Sea History 083 - Winter 1997-1998

Page 51

ORIGINAL AMERICAN MERCHANT MARINE MUSEUM NEWS When USS Constitution set sail this past summer, she was not steered by the original wheel, which had felt the touch of Hull and Bainbridge. Constitution's original double wheel is on permanent display in the American Merchant Marine Museum. The late Commander Harry P. Hart, formerly at the US Merchant Marine Academy, gave us his account of how this came about. In 1877 , Constitution lay in the League Island Navy Yard, Philadelphia. She was being overhauled in preparation for a trip she was to make to France, bearing the American commissioners and an exhibit to the Paris Exhibition of 1878. In the League Island Yard also lay USS Potomac, no longer seaworthy , but containing some useful fittings. It was the plan to refit Constitution with some of the gear of Potomac , then to sell the latter at public auction for the iron she contained. Government inspectors, whose report is now in the archives of the Navy Department, condemned the wheel and capstan of Constitution. Transferof Potomac's wheel and capstan to Constitution was duly ordered, carried out, and reported to Washington. With the transfer, the wheel of"Old Ironsides" vanished, as far as the official knowledge of the Navy Department is concerned. A note on the sale of Potomac to Capt. Elbert Stannard at public auction completes the incident. What actually happened, according to records of the Stannard family, was that Captain Stannard, after buying Potomac , came to the yard to tow hi s purchase to Port Washington, Long Island , the graveyard for many ships that had outlived their usefulness. Discovering that Potomac had no wheel, he reported the matter to the commandant of the yard, Capt. C. H. Wells. "I have to take Potomac up the Jersey coast," Capt. Stannard explained. "I couldn't possibly get along without a wheel." The commandant ordered that a wheel be found and put aboard Potomac. Officers of the League Island Yard searched through the storehouse and could find nothing but the "worthless" double wheel of Constitution. "If you are willing to risk the trip with this wheel," Capt. Wells told Capt. Stannard, "you are welcome to it. It is of no use to us." "It seemed to be that or nothing," Capt. Stannard wrote later to Rear Admiral Denniston, who at the time of the purchase had been paymaster of the yard. Capt. Stannard had not spent thirty years at sea for nothing. He brought the weary old Potomac safely to Port Washington, where he removed the wheel and set it up in his barn, out of wind and weather, as a curiosity. The wheel was later donated to the US Merchant Marine Academy by the Stannard family. But why is the wheel from a Navy ship in a merchant marine museum? Cogent reasons can be adduced: mariners from our colonial merchant marine started the US Navy-Captain Isaac Hull and three later captains of Constitution were merchant masters as was John Paul Jones-and the reason for founding the US Navy and its primary mission until the 20th century was to keep the seas safe for our merchant shipping. But the truth is, as visitors to the museum will attest, the wheel's beauty and historic significance create a new mission, which justifies putting it on display here. American Merchant Marine Museum, US Merchant Marine Academy, Kings Point NY 11024; 516 773-5515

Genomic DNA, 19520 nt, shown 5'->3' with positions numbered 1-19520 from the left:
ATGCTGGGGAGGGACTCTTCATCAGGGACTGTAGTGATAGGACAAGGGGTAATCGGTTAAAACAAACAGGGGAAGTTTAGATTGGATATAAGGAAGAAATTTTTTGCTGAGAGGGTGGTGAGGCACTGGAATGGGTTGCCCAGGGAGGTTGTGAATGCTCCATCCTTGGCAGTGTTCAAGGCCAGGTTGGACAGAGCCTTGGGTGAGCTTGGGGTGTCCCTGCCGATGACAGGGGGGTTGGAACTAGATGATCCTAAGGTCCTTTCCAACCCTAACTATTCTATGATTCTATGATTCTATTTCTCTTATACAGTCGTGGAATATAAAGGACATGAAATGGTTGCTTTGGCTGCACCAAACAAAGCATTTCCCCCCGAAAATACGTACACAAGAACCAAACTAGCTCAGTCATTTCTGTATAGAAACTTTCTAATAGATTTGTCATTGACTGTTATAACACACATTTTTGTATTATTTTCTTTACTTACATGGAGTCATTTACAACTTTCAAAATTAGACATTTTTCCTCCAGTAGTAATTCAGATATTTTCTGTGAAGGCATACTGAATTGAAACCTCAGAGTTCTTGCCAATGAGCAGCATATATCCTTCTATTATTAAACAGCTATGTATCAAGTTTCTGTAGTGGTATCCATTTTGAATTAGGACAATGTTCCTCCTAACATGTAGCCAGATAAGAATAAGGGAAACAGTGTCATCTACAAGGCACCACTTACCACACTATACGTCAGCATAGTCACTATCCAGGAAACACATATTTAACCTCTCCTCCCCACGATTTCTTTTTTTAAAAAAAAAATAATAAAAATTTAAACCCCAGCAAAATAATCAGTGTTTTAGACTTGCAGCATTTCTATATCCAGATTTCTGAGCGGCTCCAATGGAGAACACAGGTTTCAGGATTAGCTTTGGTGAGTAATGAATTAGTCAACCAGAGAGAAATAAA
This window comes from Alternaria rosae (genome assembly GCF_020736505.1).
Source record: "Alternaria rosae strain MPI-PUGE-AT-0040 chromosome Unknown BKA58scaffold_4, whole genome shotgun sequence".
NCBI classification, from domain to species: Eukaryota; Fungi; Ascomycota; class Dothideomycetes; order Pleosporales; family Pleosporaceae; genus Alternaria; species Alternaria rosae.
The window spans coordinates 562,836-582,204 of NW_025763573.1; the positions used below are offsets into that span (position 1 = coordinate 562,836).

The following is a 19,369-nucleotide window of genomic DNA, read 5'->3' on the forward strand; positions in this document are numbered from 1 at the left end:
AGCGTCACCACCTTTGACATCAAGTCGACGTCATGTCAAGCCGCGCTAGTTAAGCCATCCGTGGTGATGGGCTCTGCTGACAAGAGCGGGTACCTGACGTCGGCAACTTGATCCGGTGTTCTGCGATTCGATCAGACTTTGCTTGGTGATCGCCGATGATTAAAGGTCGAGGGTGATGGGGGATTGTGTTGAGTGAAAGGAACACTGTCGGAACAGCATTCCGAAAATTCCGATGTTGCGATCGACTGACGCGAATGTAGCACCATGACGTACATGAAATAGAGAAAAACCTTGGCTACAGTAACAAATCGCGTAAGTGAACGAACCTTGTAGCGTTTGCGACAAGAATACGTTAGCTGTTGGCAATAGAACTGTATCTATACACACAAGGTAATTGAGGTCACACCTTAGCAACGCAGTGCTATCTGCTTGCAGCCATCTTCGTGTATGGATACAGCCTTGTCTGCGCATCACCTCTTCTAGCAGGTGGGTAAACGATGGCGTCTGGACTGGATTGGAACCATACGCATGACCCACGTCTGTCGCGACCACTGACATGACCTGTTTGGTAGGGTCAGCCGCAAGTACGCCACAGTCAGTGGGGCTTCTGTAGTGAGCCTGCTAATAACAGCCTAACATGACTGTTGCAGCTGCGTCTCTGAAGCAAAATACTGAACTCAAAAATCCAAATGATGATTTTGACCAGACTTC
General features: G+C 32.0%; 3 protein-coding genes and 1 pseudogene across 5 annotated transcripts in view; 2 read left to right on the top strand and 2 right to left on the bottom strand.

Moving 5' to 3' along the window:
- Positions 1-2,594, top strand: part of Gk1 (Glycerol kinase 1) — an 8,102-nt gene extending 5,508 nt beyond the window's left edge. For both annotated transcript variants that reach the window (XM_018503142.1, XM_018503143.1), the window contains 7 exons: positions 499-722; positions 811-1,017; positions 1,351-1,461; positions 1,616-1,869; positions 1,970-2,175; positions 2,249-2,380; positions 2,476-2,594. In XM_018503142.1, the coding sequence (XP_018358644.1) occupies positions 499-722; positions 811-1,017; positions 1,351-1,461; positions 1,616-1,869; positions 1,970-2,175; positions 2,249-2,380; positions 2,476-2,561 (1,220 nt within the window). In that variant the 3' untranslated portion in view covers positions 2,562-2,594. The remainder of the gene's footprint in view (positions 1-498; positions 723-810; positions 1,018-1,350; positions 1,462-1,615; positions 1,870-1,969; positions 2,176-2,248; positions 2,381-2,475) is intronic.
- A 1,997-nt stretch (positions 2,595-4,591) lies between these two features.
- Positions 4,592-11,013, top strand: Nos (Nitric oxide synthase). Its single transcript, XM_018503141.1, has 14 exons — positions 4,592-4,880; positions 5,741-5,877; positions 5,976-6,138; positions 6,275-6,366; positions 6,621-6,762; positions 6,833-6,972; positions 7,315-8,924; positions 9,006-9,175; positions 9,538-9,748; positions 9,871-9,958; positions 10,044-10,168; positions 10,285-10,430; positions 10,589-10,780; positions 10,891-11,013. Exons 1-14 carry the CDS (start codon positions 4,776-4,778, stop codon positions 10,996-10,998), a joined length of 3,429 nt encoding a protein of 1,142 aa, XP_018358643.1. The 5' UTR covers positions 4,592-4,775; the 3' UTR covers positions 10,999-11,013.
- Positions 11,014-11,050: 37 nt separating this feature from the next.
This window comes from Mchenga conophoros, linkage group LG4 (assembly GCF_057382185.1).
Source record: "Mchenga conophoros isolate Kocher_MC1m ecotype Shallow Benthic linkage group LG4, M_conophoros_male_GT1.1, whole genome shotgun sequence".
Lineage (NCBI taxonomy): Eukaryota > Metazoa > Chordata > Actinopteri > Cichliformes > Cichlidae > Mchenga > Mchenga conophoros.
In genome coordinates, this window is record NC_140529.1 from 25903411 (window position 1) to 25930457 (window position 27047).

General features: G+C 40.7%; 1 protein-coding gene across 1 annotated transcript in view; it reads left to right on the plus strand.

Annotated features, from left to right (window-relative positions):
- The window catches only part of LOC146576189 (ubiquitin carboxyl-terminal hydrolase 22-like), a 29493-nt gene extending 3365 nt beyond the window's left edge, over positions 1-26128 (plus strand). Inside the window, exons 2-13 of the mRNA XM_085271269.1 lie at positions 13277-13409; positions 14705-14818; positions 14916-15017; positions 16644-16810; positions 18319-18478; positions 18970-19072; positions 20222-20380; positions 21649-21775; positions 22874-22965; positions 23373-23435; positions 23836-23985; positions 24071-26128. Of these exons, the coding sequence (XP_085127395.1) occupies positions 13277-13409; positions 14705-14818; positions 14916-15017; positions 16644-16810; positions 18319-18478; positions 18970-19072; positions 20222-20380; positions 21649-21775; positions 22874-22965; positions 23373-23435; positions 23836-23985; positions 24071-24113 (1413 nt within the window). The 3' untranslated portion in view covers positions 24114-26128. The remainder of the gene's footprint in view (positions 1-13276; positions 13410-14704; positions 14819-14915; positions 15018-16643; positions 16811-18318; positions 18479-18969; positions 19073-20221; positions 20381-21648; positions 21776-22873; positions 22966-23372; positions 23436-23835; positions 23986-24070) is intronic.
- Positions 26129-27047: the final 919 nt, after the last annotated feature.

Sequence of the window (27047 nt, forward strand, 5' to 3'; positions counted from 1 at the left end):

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The original double wheel of USS Constitution is on display at the American Merchant Marine Museum.



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